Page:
Mormon Women Express #FaithInWomen with Art…and Keys
About 10,000 people from 80 nations who are members of 50 different faiths will descend upon my hometown of Salt Lake City for the Parliament of the World Religions on October 15-19. The Parliament began in 1893. It has taken place in a variety of cities across the world, most recently in Melbourne, Australia in 2009.
This year is exciting to me not only because of location of the Parliament, near my home and the headquarters of my own faith, the Church of Jesus Christ of Latter-day Saints (LDS, Mormons), but also because for the first time, the Parliament will include a Women’s Assembly, providing an opportunity for women to address the responsibility of the world’s religions to affirm women’s dignity and human rights and empower women. (Follow the Women’s Assembly on social media with the hashtag: #FaithInWomen)
Several months ago, when I was a member of the board of Ordain Women, organizers of the Inaugural Women’s Assembly of the Parliament of World Religions reached out to us and invited us to participate in the event. For some time, we had already been discussing the possibility of developing a community art project, using house keys to represent priesthood keys, as a way to express our desire for full equality within our church. Now we had the opportunity to expand that vision to include women of many faiths.
Since Ordain Women launched in 2013, Mormon leaders have sought to clarify the roles of women within the priesthood of our church. Mormon women are banned from ordination to the priesthood, but we do participate in the priesthood in certain capacities. In 2013, Elder Ballard stated that “when men and women go to the temple, they are both endowed with the same power, which by definition is priesthood power.” Reference A In 2014, Elder Oaks added that women have “the authority of the priesthood in their Church callings.” Reference B Through this authority, Mormon women may complete responsibilities that are limited to ordained priesthood holders in some other faiths, such as proselytizing, preaching, and officiating in certain ordinances (but only within the walls of the temple, not in public).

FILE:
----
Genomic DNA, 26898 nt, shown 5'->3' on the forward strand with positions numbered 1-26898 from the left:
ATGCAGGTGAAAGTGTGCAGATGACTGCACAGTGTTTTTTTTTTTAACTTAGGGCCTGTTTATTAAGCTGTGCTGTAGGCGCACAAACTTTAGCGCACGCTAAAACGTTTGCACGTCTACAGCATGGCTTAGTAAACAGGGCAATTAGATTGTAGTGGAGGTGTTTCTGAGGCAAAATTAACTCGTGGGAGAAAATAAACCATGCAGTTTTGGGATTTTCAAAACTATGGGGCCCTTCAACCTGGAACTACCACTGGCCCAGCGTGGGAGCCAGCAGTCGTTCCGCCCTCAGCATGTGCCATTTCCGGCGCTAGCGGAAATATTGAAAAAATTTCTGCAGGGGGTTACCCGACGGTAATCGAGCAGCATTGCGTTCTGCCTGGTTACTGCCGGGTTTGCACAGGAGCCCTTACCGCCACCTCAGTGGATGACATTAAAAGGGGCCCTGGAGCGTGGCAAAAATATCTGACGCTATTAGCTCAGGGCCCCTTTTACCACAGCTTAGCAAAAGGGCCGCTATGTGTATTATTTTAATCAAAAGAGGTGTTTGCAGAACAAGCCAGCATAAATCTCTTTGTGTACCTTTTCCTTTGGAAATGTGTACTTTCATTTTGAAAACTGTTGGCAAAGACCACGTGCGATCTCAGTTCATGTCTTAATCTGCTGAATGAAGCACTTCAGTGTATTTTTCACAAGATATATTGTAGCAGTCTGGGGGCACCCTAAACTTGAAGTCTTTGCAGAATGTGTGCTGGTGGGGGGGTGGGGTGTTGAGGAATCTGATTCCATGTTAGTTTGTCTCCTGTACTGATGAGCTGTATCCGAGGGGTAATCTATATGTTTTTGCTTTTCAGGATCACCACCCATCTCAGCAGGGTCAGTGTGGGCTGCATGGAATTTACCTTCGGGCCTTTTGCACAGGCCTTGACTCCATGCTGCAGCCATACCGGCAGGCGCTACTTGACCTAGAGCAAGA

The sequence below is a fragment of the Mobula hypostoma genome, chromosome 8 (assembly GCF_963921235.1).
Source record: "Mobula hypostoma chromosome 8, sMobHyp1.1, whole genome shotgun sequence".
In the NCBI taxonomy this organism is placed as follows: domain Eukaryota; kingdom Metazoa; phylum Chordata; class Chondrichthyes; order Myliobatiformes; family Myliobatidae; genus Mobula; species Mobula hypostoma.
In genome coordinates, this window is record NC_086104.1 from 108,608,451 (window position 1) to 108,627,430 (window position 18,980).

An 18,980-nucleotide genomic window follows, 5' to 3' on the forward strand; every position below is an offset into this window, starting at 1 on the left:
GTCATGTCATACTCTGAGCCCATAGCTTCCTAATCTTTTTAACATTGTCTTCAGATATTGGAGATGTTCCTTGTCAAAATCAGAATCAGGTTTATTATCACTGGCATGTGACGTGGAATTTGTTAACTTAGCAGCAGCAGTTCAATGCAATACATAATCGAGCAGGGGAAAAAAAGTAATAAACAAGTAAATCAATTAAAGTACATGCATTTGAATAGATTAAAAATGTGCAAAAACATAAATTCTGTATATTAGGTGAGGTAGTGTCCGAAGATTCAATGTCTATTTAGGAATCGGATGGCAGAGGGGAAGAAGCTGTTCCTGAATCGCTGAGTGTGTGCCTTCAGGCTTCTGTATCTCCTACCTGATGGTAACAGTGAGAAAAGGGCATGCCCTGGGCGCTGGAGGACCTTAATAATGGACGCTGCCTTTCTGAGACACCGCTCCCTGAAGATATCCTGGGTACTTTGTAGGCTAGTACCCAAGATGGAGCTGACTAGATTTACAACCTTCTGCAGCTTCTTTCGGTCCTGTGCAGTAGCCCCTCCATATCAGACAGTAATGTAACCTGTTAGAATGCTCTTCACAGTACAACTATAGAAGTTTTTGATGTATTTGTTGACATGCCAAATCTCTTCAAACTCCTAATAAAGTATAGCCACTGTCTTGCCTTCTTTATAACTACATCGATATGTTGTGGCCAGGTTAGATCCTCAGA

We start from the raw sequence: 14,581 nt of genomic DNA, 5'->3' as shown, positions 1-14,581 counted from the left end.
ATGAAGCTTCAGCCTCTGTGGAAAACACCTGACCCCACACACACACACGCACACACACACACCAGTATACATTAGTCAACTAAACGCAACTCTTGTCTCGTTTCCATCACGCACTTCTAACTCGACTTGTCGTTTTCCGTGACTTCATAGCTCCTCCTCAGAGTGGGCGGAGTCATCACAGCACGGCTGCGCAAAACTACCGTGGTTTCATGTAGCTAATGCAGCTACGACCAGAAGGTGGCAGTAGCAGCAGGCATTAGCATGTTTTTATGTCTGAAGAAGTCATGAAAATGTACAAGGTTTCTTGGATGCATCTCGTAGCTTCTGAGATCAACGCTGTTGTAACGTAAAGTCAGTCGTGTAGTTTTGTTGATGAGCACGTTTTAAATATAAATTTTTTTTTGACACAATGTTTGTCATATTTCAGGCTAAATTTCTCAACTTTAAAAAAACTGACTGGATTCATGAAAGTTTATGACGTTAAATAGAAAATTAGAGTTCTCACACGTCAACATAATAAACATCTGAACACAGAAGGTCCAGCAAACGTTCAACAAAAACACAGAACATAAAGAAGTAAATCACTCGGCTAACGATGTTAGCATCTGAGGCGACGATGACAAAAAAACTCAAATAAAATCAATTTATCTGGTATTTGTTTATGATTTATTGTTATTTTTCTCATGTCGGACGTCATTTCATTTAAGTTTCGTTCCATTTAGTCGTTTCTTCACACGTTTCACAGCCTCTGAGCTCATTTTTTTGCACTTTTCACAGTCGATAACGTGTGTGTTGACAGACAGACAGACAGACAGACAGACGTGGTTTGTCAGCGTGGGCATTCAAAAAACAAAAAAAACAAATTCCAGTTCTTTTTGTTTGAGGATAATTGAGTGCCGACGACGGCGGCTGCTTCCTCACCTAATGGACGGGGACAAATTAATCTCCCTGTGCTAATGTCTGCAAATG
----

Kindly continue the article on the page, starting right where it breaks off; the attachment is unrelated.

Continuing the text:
Decisions about how Mormon women may participate in the work of the priesthood and which women will have the opportunity to participate are made by ordained priesthood holders with priesthood keys. These people who govern the women of the church are always male, because both priesthood ordination and priesthood keys are currently limited to male members of the LDS Church. Women do not make such decisions because they are not granted priesthood keys.
Priesthood keys are also given to the Presidency of the Seventy; presidents of temples, missions, stakes, and districts; bishops; branch presidents; and quorum presidents—including Aaronic Priesthood quorum presidents. –Come Follow Me youth curriculum Reference C
In the controlling of the exercise of priesthood authority, the function of priesthood keys both enlarges and limits. It enlarges by making it possible for priesthood authority and blessings to be available for all of God’s children. It limits by directing who will be given the authority of the priesthood, who will hold its offices, and how its rights and powers will be conferred. -Dallin H. Oaks Reference B
Over time, the breadth of opportunity for Mormon women has fluctuated as male priesthood leaders have made decisions either restricting or expanding women’s roles in the LDS Church. For example, in the past, women were not permitted to serve as missionaries, but later, male priesthood leaders with keys authorized the female missionary work that continues today. Just last month, male priesthood holders with keys admitted women to priesthood councils from which they had previously been barred. However, other opportunities were granted to women in the past but are not presently authorized, such as the opportunity to give healing blessings. Mormon women do not make these important decisions about female opportunity because women are not priesthood holders with keys.
This Saturday, Ordain Women supporters, both male and female, will create “living art” depicting the changing opportunities for women in the church, including examples both of opportunities that have been expanded and opportunities that have been withdrawn. Then they will attach keys to a gated structure designed by artist Ginny Huo, as a symbol of the need for women to access priesthood keys. Two weeks later, people of all faiths will have the opportunity to add their keys to the structure during the Parliament of World Religions as a way to express support for religious gender equality among all faiths. Finally, the structure will be permanently displayed in Utah so that the public may continue to add keys; the permanent monument will continue to evolve.
There are opportunities to participate in this project in-person and remotely. Learn more at the Ordain Women website.